It’s the time of year I dread most. The team Christmas lunch is just around the corner and I really don’t want to go, but I know I have to. Do you have any survival tips?
I’ll let you in on a little secret: those lunches aren’t my idea of fun either. You do need to go – as do I – and here are some of the things I use to talk myself into it. I usually enjoy them once I’m there, but the choice between a celebration lunch and sitting quietly in the park with a good book is a tough one.
A problem shared is a problem half solved. Fans of English phrases will know that this proverb ends with “A joy shared is a joy doubled”. Tell a trusted friend that you aren’t really looking forward to the lunch and ask them if you can arrive together or sit together. Having them sit diagonally across the table is better than sitting beside you to make it easy to talk to them and contribute to the conversation with others. Make a mental list of good things that have happened for the group during the year and use this lunch to reflect and remember. It’s easy to forget the success that happened back in May when all you are thinking about is how many days until the holidays.
Build a bond and a bridge. As you sit at lunch, slightly bored listening to people talk about things you are not interested in (insert sarcasm here), give yourself something useful to do. Can you identify the people you have a genuine bond with? How many are there and when did you first meet them? Celebrate these friendships and enjoy each other’s company. Next come the bridges. These are people who are friends of your friends. You might not know them well, but your friends think highly of them. Lunches are a great place to meet them and learn more about them. Sometimes they become friends, sometimes they don’t and sometimes they fall down. Bonds and bridges are two types of social capital identified by Professor Daniel Aldrich. It might freak you out to know they came from an examination of the Fukushima nuclear meltdown. A word to the wise: keep your reactor cool with mineral water, not the hard liquor, to avoid meltdown.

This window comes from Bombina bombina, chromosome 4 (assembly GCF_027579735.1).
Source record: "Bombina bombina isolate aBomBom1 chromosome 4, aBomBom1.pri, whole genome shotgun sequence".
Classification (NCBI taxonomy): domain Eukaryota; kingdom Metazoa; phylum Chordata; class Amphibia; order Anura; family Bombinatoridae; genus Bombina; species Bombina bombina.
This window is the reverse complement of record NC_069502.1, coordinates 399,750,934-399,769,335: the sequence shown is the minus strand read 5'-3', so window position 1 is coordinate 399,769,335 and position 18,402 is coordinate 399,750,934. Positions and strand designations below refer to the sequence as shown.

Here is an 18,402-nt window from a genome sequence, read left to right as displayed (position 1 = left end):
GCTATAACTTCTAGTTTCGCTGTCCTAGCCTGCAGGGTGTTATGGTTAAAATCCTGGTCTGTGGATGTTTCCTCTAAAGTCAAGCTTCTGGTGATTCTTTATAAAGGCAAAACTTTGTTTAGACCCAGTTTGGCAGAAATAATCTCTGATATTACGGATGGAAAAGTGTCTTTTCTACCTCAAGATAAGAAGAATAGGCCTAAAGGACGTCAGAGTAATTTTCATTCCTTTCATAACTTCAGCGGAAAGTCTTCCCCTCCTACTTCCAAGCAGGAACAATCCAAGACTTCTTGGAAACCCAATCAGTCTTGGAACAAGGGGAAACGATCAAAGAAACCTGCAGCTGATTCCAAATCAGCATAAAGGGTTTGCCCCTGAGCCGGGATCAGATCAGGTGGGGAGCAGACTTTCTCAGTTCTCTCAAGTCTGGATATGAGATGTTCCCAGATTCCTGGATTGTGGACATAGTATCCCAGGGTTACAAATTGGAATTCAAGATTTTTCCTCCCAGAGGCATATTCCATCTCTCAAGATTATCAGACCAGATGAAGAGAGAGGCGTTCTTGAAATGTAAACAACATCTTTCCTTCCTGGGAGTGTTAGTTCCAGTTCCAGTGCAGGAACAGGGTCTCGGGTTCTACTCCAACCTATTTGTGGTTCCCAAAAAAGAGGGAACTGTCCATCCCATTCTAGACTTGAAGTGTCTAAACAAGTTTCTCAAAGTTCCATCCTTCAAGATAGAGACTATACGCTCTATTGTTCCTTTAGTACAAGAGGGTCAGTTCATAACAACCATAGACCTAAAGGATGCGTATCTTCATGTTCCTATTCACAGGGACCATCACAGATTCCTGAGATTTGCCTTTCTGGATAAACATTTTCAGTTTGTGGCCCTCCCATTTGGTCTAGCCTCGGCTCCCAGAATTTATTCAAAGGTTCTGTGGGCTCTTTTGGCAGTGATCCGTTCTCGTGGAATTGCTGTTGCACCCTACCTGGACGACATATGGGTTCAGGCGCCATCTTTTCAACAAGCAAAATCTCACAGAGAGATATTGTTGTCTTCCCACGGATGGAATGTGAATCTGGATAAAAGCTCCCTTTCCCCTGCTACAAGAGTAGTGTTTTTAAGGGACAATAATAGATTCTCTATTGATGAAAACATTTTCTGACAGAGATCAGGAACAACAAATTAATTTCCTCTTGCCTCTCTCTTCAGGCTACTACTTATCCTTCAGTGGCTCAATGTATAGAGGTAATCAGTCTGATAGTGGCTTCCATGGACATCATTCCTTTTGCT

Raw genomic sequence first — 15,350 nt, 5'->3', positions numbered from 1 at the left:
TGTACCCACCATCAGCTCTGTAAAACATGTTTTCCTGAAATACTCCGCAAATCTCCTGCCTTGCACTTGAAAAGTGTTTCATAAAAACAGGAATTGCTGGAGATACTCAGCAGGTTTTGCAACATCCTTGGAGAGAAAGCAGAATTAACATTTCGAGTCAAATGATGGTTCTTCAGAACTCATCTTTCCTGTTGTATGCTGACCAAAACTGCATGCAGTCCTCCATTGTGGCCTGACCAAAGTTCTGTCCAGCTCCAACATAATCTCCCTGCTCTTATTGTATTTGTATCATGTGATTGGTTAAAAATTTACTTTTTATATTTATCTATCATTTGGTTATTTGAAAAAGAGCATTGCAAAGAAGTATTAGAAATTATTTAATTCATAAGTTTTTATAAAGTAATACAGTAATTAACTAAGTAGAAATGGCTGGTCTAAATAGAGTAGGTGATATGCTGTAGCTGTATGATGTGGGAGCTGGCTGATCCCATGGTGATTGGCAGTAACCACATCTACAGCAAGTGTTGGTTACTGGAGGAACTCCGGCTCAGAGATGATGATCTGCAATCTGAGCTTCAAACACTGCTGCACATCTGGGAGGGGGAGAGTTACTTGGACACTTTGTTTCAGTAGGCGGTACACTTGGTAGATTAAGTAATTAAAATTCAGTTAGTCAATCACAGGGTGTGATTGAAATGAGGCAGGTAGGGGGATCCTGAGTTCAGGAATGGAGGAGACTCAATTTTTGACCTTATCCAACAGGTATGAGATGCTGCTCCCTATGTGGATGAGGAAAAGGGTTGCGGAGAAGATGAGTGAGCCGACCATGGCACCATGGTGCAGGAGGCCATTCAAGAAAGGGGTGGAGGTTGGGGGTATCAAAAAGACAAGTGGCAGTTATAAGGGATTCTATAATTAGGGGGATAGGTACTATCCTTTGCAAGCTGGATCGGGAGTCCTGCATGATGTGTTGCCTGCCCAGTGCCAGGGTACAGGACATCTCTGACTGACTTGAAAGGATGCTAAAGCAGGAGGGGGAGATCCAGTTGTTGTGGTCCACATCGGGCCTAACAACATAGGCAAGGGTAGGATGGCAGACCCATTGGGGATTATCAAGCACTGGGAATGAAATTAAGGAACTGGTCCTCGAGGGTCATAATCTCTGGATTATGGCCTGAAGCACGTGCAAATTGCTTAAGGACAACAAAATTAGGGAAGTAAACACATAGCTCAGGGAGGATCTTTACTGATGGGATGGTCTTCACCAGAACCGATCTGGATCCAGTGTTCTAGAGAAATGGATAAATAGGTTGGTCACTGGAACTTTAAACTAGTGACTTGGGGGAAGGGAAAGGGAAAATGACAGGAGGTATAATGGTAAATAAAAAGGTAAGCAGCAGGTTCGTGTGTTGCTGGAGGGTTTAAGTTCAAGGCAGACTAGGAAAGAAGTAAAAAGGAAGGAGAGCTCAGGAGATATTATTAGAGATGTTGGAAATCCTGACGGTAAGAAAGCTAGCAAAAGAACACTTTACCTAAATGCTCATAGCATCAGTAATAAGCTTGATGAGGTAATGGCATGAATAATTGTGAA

Time it to perfection. While the last thing you want to do is be awkwardly early, don’t arrive so late that the table is filled and conversation has already started. Arrive right on time, ideally just after the host or first part of the team has sat down at the table. Everyone will be kicking the conversation off and you can be part of getting it started. Have a reason to leave at a particular time or take advantage of a person who is leaving and walk back to the office with them to make a professional exit. Thank the host or the organiser before you leave or just afterwards. If you didn’t want to go, imagine how they feel having had to convince everyone to go.
Teams with good social capital outperform those that don’t get along. So, turn up to that end-of-year lunch with a good attitude, and hopefully it’s not as awkward as you fear. Happy holidays, everyone. See you in the new year.